2 added 1 character in body
source | link

Some suggestions to improve your code:

xs.sortWith((e1, e2) => (e1 < e2)) is identical to xs.sorted

If you are not interested in Stem.word you can place it into companions' apply-method:

object Stem {
  def apply(word: String): Stem = {
    val stem: List[Char] = word.toLowerCase.trim.toList.sorted
    new Stem(stem)
  }
}

case class Stem private(stem: List[Char])

source.mkString.split('\n') is identical to source.getLines


Whenever you wannawant to sum-up something oreor use an accumulator, fold is what you are searching for:

(Map.empty[Stem, Set[String]] /: words) {
  case (map, word) => map + (Stem(word) -> Set(word))
}

With help of scalaz:

words.map(word => Map(Stem(word) -> Set(word))) reduceLeft { _|+|_ }

reduce is a fold: xs.tail.fold(xs.head)(f)

/: is a synonym for foldLeft: (init /: xs)(f) == (xs foldLeft init)(f)


Your implicit conversion String => Stem doesn't work in string -> set because -> already needs an implicit conversion and you are not allowed to apply multiple ones at once. When you use tuple notation (string, set), your implicit conversion is applied.

Some suggestions to improve your code:

xs.sortWith((e1, e2) => (e1 < e2)) is identical to xs.sorted

If you are not interested in Stem.word you can place it into companions' apply-method:

object Stem {
  def apply(word: String): Stem = {
    val stem: List[Char] = word.toLowerCase.trim.toList.sorted
    new Stem(stem)
  }
}

case class Stem private(stem: List[Char])

source.mkString.split('\n') is identical to source.getLines


Whenever you wanna sum-up something ore use an accumulator, fold is what you are searching for:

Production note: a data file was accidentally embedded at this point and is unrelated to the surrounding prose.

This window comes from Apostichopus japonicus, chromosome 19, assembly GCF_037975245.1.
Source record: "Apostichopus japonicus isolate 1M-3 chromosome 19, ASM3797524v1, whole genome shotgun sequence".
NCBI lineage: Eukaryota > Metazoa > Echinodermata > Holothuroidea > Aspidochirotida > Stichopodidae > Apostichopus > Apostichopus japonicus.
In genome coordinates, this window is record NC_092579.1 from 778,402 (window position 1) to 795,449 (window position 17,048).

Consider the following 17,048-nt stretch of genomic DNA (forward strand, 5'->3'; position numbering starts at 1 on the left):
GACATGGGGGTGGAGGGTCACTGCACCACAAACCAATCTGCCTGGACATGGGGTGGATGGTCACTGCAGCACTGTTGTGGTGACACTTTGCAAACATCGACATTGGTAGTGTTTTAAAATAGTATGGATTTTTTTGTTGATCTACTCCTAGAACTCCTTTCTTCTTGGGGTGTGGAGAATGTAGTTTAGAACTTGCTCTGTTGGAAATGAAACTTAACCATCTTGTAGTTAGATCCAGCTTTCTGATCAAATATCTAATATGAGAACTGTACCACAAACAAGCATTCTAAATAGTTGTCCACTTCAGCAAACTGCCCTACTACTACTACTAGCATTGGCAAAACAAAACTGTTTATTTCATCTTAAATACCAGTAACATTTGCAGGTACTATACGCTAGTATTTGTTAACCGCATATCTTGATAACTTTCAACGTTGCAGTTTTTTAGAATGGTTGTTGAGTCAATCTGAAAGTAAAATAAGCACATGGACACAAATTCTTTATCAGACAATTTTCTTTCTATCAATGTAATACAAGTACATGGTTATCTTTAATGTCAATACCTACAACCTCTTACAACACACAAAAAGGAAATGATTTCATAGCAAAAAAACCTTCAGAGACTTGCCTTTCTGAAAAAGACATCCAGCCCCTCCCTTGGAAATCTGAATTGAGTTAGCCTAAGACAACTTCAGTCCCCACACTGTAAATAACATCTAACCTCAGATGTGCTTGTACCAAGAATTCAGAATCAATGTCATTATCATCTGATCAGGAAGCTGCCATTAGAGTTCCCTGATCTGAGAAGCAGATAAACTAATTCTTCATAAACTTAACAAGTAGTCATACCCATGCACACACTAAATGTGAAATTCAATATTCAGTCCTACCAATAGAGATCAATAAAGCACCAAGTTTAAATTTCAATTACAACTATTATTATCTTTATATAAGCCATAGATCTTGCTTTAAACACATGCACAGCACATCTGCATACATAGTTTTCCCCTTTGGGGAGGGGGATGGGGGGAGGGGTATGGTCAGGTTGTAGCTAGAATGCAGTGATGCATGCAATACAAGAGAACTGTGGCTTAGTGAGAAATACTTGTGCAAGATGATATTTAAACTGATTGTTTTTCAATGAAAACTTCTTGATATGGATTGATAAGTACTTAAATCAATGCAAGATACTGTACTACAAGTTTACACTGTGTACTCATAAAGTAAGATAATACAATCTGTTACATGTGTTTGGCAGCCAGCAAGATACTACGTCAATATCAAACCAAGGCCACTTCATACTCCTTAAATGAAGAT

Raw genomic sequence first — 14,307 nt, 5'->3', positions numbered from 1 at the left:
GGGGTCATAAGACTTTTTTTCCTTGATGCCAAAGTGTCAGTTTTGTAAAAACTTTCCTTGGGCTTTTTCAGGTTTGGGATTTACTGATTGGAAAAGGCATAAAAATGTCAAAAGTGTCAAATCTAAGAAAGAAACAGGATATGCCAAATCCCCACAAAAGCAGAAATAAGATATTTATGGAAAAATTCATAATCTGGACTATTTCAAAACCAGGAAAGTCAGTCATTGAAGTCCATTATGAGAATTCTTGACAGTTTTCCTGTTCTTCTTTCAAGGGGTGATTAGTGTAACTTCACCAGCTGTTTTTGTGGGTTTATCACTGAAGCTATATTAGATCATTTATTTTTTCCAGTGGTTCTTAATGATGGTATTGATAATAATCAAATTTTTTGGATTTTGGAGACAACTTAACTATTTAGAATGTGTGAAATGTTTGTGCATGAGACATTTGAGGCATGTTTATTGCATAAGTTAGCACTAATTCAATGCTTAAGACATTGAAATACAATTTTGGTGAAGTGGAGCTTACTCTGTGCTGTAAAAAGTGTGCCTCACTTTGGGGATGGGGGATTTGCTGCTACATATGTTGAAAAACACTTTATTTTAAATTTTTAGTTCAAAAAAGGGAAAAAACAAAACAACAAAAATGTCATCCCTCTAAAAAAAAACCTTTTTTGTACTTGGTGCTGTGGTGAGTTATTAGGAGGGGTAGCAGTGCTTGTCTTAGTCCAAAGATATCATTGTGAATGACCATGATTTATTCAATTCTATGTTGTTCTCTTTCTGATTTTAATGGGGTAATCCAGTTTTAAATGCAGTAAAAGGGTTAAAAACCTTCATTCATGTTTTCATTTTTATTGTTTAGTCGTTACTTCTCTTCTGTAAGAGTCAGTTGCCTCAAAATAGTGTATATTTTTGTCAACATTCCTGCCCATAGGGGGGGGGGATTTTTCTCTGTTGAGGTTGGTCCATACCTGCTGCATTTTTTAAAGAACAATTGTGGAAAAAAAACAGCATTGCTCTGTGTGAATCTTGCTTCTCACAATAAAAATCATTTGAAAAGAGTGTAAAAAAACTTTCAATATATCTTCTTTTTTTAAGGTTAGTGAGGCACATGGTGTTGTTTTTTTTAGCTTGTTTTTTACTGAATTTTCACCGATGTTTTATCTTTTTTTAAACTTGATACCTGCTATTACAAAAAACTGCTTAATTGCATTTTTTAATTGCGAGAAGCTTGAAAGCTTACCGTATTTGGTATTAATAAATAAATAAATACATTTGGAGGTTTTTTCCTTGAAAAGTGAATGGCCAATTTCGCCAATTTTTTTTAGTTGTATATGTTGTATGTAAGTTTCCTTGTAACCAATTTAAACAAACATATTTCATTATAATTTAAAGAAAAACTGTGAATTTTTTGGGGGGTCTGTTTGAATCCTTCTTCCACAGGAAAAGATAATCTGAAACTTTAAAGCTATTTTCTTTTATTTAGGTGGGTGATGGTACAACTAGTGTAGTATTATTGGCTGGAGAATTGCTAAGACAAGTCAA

(Map.empty[Stem, Set[String]] /: words) {
  case (map, word) => map + (Stem(word) -> Set(word))
}

With help of scalaz:

words.map(word => Map(Stem(word) -> Set(word))) reduceLeft { _|+|_ }

reduce is a fold: xs.tail.fold(xs.head)(f)

/: is a synonym for foldLeft: (init /: xs)(f) == (xs foldLeft init)(f)


Your implicit conversion String => Stem doesn't work in string -> set because -> already needs an implicit conversion and you are not allowed to apply multiple ones at once. When you use tuple notation (string, set), your implicit conversion is applied.

Some suggestions to improve your code:

xs.sortWith((e1, e2) => (e1 < e2)) is identical to xs.sorted

If you are not interested in Stem.word you can place it into companions' apply-method:

object Stem {
  def apply(word: String): Stem = {
    val stem: List[Char] = word.toLowerCase.trim.toList.sorted
    new Stem(stem)
  }
}

case class Stem private(stem: List[Char])

source.mkString.split('\n') is identical to source.getLines


Whenever you want to sum-up something or use an accumulator, fold is what you are searching for:

(Map.empty[Stem, Set[String]] /: words) {
  case (map, word) => map + (Stem(word) -> Set(word))
}

With help of scalaz:

words.map(word => Map(Stem(word) -> Set(word))) reduceLeft { _|+|_ }

reduce is a fold: xs.tail.fold(xs.head)(f)

/: is a synonym for foldLeft: (init /: xs)(f) == (xs foldLeft init)(f)


Your implicit conversion String => Stem doesn't work in string -> set because -> already needs an implicit conversion and you are not allowed to apply multiple ones at once. When you use tuple notation (string, set), your implicit conversion is applied.

1
source | link

Some suggestions to improve your code:

xs.sortWith((e1, e2) => (e1 < e2)) is identical to xs.sorted

If you are not interested in Stem.word you can place it into companions' apply-method:

object Stem {
  def apply(word: String): Stem = {
    val stem: List[Char] = word.toLowerCase.trim.toList.sorted
    new Stem(stem)
  }
}

case class Stem private(stem: List[Char])

source.mkString.split('\n') is identical to source.getLines


Whenever you wanna sum-up something ore use an accumulator, fold is what you are searching for:

(Map.empty[Stem, Set[String]] /: words) {
  case (map, word) => map + (Stem(word) -> Set(word))
}

With help of scalaz:

words.map(word => Map(Stem(word) -> Set(word))) reduceLeft { _|+|_ }

reduce is a fold: xs.tail.fold(xs.head)(f)

/: is a synonym for foldLeft: (init /: xs)(f) == (xs foldLeft init)(f)


Your implicit conversion String => Stem doesn't work in string -> set because -> already needs an implicit conversion and you are not allowed to apply multiple ones at once. When you use tuple notation (string, set), your implicit conversion is applied.